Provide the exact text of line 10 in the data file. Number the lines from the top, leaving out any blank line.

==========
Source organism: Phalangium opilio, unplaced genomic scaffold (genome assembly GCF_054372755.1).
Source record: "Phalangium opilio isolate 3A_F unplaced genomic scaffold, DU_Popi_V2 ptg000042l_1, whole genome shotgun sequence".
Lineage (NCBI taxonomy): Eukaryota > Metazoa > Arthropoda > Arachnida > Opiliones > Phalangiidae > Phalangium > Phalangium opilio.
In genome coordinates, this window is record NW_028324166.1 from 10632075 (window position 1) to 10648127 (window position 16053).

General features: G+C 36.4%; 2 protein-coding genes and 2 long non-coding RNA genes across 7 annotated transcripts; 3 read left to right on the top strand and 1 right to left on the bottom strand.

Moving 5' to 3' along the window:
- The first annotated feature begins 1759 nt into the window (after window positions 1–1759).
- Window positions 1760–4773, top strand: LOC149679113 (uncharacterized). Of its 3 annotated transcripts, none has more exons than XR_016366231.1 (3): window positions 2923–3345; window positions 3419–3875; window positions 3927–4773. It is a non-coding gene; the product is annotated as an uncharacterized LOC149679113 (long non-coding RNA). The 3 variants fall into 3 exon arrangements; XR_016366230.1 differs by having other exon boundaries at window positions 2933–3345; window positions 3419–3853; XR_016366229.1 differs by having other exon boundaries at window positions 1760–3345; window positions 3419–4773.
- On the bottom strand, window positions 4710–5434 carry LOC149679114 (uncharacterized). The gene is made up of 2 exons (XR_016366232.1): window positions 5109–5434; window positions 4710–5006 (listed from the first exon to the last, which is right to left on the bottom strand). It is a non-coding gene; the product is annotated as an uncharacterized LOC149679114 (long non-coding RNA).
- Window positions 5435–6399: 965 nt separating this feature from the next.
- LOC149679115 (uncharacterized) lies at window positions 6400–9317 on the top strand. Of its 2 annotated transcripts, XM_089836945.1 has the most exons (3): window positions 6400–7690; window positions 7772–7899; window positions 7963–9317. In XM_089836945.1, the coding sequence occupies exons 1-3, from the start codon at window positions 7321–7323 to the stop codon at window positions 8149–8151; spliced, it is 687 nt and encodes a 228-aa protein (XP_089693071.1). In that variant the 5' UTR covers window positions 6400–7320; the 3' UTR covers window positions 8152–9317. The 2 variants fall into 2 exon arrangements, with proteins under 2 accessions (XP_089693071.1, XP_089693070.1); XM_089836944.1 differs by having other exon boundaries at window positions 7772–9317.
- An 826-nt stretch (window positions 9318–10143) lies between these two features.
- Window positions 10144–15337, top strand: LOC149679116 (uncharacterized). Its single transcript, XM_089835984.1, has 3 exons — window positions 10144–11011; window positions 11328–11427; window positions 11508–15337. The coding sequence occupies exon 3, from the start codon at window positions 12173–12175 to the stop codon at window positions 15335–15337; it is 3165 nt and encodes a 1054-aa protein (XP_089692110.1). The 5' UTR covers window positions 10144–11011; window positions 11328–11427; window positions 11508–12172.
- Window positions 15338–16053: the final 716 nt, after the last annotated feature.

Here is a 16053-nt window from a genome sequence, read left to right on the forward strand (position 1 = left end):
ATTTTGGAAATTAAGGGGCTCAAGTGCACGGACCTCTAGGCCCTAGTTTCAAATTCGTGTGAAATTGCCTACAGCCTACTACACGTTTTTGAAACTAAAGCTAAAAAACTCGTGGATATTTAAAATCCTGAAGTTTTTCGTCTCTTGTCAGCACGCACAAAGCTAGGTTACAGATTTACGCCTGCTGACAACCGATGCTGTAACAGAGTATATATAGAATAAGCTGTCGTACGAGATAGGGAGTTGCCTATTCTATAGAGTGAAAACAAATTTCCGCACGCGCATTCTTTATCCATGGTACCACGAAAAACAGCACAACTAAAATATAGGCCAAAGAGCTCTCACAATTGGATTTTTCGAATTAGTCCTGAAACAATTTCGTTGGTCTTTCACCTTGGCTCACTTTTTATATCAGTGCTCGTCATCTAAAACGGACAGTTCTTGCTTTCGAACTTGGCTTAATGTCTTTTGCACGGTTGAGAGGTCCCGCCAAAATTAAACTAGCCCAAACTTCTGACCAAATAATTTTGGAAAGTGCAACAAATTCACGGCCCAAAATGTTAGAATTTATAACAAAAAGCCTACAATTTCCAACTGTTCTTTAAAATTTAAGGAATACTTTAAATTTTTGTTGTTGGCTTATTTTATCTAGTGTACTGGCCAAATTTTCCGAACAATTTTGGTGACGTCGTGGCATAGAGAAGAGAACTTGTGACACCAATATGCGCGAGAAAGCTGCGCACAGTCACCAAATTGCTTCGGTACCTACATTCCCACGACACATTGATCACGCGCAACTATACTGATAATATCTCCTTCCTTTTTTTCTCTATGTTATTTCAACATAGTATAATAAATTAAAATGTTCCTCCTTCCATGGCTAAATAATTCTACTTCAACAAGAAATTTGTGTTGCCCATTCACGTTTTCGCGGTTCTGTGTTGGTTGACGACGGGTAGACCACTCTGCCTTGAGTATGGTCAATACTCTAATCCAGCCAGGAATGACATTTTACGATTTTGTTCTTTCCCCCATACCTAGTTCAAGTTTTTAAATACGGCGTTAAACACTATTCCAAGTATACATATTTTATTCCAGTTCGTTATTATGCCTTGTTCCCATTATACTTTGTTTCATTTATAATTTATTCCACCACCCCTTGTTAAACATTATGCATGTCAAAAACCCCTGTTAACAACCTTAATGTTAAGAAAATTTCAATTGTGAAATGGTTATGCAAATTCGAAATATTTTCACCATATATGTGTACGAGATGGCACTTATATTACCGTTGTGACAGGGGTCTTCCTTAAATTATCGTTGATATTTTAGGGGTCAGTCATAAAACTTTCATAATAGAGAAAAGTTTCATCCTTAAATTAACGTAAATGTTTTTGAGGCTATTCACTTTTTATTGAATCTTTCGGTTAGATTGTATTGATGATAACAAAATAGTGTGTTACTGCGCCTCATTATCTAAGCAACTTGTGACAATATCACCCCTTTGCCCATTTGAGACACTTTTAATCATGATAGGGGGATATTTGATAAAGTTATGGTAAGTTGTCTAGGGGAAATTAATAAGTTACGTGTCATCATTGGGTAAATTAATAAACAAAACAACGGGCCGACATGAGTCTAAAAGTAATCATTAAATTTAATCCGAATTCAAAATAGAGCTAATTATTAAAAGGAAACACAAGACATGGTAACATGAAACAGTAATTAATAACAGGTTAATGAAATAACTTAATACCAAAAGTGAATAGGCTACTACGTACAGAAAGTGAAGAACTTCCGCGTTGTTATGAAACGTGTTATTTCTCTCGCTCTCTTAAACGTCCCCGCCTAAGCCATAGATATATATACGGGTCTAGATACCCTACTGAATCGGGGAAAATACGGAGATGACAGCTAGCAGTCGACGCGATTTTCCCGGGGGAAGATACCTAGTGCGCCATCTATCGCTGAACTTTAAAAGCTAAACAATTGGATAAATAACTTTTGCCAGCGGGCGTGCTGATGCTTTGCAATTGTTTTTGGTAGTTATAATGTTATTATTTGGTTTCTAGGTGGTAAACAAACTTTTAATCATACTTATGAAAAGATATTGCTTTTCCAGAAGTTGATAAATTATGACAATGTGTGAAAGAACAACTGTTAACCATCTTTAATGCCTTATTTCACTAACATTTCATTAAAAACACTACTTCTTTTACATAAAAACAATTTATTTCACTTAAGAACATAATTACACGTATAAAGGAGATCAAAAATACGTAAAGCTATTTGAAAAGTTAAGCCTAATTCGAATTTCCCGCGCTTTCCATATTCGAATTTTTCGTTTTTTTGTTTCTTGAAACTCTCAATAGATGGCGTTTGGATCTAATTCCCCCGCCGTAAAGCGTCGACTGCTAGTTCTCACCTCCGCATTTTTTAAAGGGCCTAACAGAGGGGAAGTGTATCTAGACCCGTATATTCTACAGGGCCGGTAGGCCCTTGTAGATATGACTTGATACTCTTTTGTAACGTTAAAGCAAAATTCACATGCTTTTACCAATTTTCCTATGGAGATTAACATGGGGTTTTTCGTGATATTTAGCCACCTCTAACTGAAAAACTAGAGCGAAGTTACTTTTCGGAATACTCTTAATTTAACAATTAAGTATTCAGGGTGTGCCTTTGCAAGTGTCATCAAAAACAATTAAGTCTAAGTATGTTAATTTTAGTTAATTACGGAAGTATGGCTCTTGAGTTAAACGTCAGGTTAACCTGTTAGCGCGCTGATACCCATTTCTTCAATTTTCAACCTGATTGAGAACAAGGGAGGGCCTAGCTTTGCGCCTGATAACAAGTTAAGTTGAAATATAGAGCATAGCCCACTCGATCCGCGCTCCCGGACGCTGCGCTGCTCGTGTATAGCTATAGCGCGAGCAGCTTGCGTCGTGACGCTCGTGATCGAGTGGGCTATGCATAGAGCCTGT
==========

- Window positions 5435–6399: 965 nt separating this feature from the next.